FLOOD INSURANCE-DOUGLAS COUNTY
Some flood insurance rates in Douglas County rise
(Information in the following story is from: Lawrence (Kan.) Journal-World, http://www.ljworld.com)
LAWRENCE, Kan. (AP) - Some property owners in Douglas County could soon pay more for federal insurance.
The federal government's decision to phase out subsidized insurance in special flood hazard areas will increase costs for 168 property owners in Douglas County. Most of the property is along the Kansas and Wakarusa rivers.
Andy Megrail of FEMA briefed Douglas County commissioners on the changes Wednesday.
The Lawrence Journal-World reports the first rate increases will be for all properties in special flood areas that are not used as a primary residence.
Those with primary residence in the areas will receive subsidized coverage as long as they own the property and if they keep the policies current. If the insurance lapses or the property is sold, full insurance rates will be charged.
DA: Officers justified in standoff shooting
WICHITA, Kan. (AP) - The Sedgwick County district attorney says law enforcement officers were justified in a fatal shooting that ended a 32-hour standoff at an apartment complex.
District Attorney Marc Bennett said Wednesday no officers will be charged in the death of 24-year-old Jared Woosypiti.
Woosypiti holed up at the Southlake Village Apartments in south Wichita for 32 hours last July before dying in a gunfight.
Bennett said Woosypiti fired at officers twice before they shot him. The fatal shooting came only after officers used several other tactics to end the standoff, including tear gas and water cannons.
Bennett says during the standoff, Woosypiti said he wouldn't go back to prison and threatened to set off explosives.
Kan. gov. says rural housing may be issue in 2014
(Information in the following story is from: The Topeka (Kan.) Capital-Journal, http://www.cjonline.com)
TOPEKA, Kan. (AP) - Gov. Sam Brownback says creating a new rural housing program may be on Kansas legislators' agenda next year because communities see it as important to attracting new workers.
Brownback said during a meeting of economic advisers Wednesday that as he's traveled across the state, he has advised rural lawmakers to get together to deal with housing issues.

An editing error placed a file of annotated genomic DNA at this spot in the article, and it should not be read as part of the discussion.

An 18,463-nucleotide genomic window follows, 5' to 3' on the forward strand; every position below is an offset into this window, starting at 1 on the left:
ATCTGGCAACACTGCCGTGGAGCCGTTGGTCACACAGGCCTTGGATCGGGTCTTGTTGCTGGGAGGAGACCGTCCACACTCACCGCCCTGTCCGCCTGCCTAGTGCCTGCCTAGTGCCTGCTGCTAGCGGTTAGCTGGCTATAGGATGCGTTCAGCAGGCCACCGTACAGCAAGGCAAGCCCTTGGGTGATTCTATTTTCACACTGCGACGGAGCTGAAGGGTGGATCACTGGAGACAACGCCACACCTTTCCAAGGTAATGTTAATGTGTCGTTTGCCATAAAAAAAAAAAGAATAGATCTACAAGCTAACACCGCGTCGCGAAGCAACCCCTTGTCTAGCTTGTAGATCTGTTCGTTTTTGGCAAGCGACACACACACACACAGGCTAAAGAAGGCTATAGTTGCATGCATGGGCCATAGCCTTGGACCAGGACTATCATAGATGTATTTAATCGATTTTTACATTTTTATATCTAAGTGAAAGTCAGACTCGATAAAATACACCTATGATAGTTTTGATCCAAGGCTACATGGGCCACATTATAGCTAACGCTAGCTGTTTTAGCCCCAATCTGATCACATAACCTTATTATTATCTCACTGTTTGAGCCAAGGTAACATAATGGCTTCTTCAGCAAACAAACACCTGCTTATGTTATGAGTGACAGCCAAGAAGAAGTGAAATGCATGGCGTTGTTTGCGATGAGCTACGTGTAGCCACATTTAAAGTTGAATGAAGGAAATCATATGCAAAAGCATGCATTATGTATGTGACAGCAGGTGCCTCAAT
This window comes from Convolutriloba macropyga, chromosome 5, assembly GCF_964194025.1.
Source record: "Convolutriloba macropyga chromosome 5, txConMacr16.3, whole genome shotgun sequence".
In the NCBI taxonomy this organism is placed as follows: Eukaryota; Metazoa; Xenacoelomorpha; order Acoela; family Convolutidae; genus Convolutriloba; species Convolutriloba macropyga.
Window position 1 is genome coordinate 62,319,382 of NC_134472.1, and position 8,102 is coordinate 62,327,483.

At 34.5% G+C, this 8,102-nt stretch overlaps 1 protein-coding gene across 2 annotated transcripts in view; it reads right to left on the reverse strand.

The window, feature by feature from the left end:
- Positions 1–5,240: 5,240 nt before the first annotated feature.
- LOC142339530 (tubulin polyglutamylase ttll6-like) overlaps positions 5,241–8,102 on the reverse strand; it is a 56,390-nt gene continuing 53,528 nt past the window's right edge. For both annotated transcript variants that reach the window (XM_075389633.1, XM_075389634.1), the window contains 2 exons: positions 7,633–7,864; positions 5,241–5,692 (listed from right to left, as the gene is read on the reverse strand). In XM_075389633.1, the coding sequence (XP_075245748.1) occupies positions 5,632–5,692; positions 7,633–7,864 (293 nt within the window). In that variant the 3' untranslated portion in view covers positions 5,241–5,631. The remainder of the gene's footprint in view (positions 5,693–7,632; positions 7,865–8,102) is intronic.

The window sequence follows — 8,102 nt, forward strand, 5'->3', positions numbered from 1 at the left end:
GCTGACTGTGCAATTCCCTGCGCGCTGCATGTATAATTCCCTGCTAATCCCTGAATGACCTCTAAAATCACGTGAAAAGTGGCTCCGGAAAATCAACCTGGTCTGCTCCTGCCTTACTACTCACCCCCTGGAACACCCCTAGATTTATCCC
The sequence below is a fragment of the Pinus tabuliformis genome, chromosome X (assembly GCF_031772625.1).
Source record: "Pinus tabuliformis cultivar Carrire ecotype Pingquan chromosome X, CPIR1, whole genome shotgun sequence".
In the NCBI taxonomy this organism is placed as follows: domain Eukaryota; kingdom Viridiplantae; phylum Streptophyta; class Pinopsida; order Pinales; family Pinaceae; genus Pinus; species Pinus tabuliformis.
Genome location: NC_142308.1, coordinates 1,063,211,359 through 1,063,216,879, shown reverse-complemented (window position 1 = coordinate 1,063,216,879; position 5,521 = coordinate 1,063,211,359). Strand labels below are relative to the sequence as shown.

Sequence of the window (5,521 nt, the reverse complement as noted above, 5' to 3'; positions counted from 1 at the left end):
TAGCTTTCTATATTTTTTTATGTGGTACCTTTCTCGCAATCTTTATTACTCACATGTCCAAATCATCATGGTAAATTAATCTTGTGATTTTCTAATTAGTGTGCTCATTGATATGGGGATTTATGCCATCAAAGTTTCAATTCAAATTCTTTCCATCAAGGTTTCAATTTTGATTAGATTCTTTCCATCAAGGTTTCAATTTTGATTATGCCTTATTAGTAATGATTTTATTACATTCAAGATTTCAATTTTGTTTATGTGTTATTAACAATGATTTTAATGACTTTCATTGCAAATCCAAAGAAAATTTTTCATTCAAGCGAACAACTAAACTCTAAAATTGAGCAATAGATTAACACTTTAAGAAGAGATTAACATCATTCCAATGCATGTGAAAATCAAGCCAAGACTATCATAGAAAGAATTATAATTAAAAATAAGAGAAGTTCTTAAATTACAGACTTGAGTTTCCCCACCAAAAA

The Topeka Capital-Journal reports that the meeting of the economic advisers focused on rural housing needs. The group heard multiple cases of rural communities having housing shortages.
Cohen-Esrey Real Estate Service CEO Lee Harris called the state's $2.3 million low-income housing program "paltry." He suggested that the state use some of the taxes paid by insurance companies on the value of premiums for tax breaks for rural housing developers.
BICYCLIST-HIT AND RUN
Man found dead 4 days after KCK accident
KANSAS CITY, Kan. (AP) - Police in Kansas City, Kan., are asking the public's help in solving the apparent hit-and-run death of a man on a bicycle.
Officers received a call Tuesday about a body in an industrial area just off U.S. 69.
The department said Wednesday it appeared the victim had been struck by a vehicle about four days before the body was found.
Police say the man had been riding or pushing a red bicycle when he was hit sometime between 6 a.m. and 8 a.m. on Nov. 29. Investigators are trying to confirm his identity and won't release his name until relatives are notified.
Commission OKs razing of old Salina hospital
(Information in the following story is from: The Salina (Kan.) Journal, http://www.salina.com)
SALINA, Kan. (AP) - The buildings that once housed St. John's Hospital in Salina will be coming down.
Salina's Heritage Commission on Wednesday approved plans to demolish the buildings, saying restoring them would be too costly.
Salina Regional Health Center owns the buildings on the St. John's campus, which has been vacant since 2010.
Jack Hinnenkamp, of Salina Regional Health Center, said it would cost between $1 million and $2 million to demolish the seven-building campus. He said redeveloping the buildings would cost more but didn't provide any estimates.
St. John's was started in 1914 by the Sisters of St. Joseph of Concordia and operated by the Wichita-based Sisters of St. Joseph until 1995.
Fort Riley reinforcing reveille, retreat tradition
FORT RILEY, Kan. (AP) - Leaders at Fort Riley are putting a new emphasis on observing the old traditions of reveille and retreat on the northeast Kansas Army post.
Bugles are sounded with the music twice a day - reveille at 6:30 a.m. to signal the official start of the duty day, and retreat at 5 p.m. to signal the day's end.
Fort Riley commander Maj. Gen. Paul Funk and 1st Infantry Division Command Sgt. Maj. Michael Grinston decided recently to increase emphasis on traditional military customs.
The decision has implications for soldiers and civilians on the post. When the bugles are heard, uniformed military personnel are expected to face the flag and salute. Civilians are encouraged to stand and place their hands over their hearts.
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